Although awareness is rising, the statistical reality is that rape has remained the most reported crime throughout the Johnson-Sirleaf administration. This may offer some hope because at least it’s getting reported – hopefully a first step to addressing it and dealing with the attitudes and conditions that sexual violence needs to flourish. As far as prosecutions go, policing and justice are a problem for all crime in Liberia, particularly rape.

    Here are a few billboards related to rape/violence against women in Liberia:

    http://www.flickr.com/photos/herwigphoto/2101362318/

    http://www.flickr.com/photos/herwigphoto/2101353096/

    http://www.flickr.com/photos/herwigphoto/2101378034/

    http://www.flickr.com/photos/89232788@N00/172414308/

  17. AH on 14 Apr 2008 at 8:20 am #

    A few recent stories on the Liberian/UN focus on sexual violence:

    Liberia: Rape Highest Reported Crime in Country: http://allafrica.com/stories/200803180756.html

    Liberia: Special Court for Sexual Violence Underway – http://www.namnewsnetwork.org/v2/read.php?id=43511

    UNMIL, Gol Intensify Prevention of Rape – http://allafrica.com/stories/200804100810.html

    UNMIL Press Release on Latest Campaign –
    http://unmil.org/article.asp?id=2710

  18. Historiann on 14 Apr 2008 at 9:51 am #

    Dear AH–thanks for stopping by and leaving such an informed comment, and for confirming my hunch (at least in the case of Liberia.) Women heads of state may be more likely than men to prioritize women’s rights, but they’re not necessarily more effective in getting the job done.

  19. Aine on 23 Aug 2008 at 2:19 pm #

    Hi all,
    Just came across this accidently. I’m very glad I did. I’m about to enter my final year of my history degree and am considering doing my dissertation on prostitution and/or forced sex during WW2.
    If anyone has the name of books, websites etc I would be very grateful. I would prefer to focus on Europe, though I have been finding quite a lot on ‘the comfort women’ (hate that phrase…they were forced) for the Japanese soldiers.
    Any info would be greatly appreciated. You can email me at: ainemaread@hotmail.com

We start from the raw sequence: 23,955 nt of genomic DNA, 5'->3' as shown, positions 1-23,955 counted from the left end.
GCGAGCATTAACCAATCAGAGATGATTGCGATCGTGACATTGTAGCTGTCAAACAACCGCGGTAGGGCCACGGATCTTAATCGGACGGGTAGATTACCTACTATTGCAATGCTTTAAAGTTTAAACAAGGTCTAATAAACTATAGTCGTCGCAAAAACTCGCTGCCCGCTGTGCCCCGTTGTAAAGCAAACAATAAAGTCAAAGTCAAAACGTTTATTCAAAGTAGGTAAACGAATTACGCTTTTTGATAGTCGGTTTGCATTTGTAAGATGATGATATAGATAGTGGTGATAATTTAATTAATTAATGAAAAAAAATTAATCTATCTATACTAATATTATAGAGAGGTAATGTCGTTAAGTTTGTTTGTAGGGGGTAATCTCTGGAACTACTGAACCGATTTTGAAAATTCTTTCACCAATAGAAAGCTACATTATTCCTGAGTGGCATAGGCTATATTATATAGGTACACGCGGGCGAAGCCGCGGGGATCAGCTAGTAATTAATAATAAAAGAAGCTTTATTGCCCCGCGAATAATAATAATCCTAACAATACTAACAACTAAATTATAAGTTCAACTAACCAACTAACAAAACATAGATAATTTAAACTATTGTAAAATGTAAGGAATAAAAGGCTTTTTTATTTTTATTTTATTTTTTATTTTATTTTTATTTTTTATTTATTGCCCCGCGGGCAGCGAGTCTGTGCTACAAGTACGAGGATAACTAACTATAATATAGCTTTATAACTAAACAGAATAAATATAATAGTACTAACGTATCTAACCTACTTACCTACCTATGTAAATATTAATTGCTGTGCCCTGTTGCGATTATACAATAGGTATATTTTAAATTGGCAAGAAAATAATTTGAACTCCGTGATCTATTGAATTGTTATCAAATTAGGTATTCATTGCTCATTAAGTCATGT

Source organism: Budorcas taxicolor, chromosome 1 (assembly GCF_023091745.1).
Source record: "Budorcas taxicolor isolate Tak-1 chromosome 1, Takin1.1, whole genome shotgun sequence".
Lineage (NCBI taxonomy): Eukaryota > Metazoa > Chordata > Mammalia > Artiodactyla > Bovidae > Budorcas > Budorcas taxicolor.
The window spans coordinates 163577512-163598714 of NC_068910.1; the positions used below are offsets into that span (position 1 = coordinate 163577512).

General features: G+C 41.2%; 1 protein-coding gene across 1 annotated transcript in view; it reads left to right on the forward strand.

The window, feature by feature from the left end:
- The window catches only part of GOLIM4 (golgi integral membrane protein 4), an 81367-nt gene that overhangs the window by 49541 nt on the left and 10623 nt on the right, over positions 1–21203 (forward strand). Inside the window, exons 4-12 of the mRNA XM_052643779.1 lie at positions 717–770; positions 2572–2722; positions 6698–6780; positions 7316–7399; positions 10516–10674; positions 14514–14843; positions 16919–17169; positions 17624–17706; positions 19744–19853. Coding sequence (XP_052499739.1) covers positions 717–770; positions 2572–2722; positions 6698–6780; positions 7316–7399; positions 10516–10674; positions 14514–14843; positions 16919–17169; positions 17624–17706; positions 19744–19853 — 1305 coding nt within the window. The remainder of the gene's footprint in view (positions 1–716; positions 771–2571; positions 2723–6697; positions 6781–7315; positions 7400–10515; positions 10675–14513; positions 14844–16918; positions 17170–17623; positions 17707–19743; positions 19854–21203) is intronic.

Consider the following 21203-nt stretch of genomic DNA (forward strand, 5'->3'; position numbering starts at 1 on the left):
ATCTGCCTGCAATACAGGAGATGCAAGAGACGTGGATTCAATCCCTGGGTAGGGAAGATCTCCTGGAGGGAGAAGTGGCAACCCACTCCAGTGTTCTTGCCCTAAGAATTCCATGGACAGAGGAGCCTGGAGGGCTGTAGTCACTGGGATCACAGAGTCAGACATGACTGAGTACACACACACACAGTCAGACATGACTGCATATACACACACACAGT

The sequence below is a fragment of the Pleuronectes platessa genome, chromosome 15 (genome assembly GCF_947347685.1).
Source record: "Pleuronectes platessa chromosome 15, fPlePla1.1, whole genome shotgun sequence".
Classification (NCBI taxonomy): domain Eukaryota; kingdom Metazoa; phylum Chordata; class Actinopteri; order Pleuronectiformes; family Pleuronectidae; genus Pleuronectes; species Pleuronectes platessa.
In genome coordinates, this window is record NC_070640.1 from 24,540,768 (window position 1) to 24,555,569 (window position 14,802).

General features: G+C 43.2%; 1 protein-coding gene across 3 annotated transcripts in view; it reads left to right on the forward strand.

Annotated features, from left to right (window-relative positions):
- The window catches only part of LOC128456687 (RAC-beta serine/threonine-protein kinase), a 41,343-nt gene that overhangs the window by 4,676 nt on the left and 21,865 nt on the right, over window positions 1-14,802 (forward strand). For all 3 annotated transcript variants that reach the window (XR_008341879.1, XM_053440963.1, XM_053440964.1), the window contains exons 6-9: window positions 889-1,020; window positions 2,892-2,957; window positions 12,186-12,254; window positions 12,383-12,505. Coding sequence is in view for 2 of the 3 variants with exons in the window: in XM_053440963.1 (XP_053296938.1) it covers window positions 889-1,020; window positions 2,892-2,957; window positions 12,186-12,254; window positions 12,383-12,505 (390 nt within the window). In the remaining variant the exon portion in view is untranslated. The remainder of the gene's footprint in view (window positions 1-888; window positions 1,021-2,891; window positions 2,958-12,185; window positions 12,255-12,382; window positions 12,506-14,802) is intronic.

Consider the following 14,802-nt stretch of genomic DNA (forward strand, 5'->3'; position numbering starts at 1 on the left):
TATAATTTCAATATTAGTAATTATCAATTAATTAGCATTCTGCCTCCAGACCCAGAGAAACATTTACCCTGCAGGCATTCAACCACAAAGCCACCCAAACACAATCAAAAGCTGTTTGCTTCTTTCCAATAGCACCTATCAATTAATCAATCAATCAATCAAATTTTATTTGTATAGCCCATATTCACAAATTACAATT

Thank you,
    Aine

  20. Historiann on 23 Aug 2008 at 9:15 pm #

    Aine, thanks for stopping by to comment. I know there was a young recent Ph.D. who wrote a dissertation on sex workers in Japan and their relationship with American soldiers during WWII and in occupied Japan, although I forget her name. I’m sure a WorldCat dissertation search will reveal all!

    You might also take a look at the program for the 2008 Berkshire Conference. (Look in the left-hand blogroll for the links to the Berkshire Conference and the program.) We had a number of panels on war, torture, sexuality, and gender–do searches on war, torture, and World War II to get the names of people doing research in those fields right now. They’ll be the scholars who can best advise you, once you’ve done your due diligence!

  21. Chris E on 27 Aug 2008 at 1:06 pm #

    I am looking for good sources regarding rape (by either side) during the American Revolutionary War. This was prompted by a discussion on a reenactor web-list which is predominantly male. I am one of the smaller number of vocal women on the list. A male poster (and military by trade) contended that it was so rare as to have been nearly non-existent. I am not one to sit quietly by, but know I need to marshal documentation before I comment. I cannot believe he is right.

  22. Historiann on 27 Aug 2008 at 1:10 pm #

    Chris–rape was a part of the Revolution, although as you can imagine, American sources were much more eager to document atrocities committed by the invading/occupying British army than by pro-independence American forces.

    Sharon Block wrote about rape in the Revolutionary war in her book, Rape and Sexual Power in Early America. She also had an article in the Journal of American History on rape in the Revolution, although that article focused more on literary and journalistic representations of rape than on documenting the scope and extent to which rape was a part of that war. Her book is at Amazon and all of the usual on-line places, but if you have access to a university library, it will probably have a copy you can peek at for free.

  23. No more photos from Abu Ghraib because of rape scenes? : Historiann : History and sexual politics, 1492 to the present on 28 May 2009 at 8:08 am #

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  24. Bash-on Regardless on 30 May 2011 at 8:12 am #

    A question, really. I’m researching rape in Native American culture. Specifically, pre-contact. I want to know how small groups, (40-50) of clansmen would have reacted to a rape within their group and how such conflicts might have been resolved. I’d appreciate it if you could refer me to some sources.

    Thanks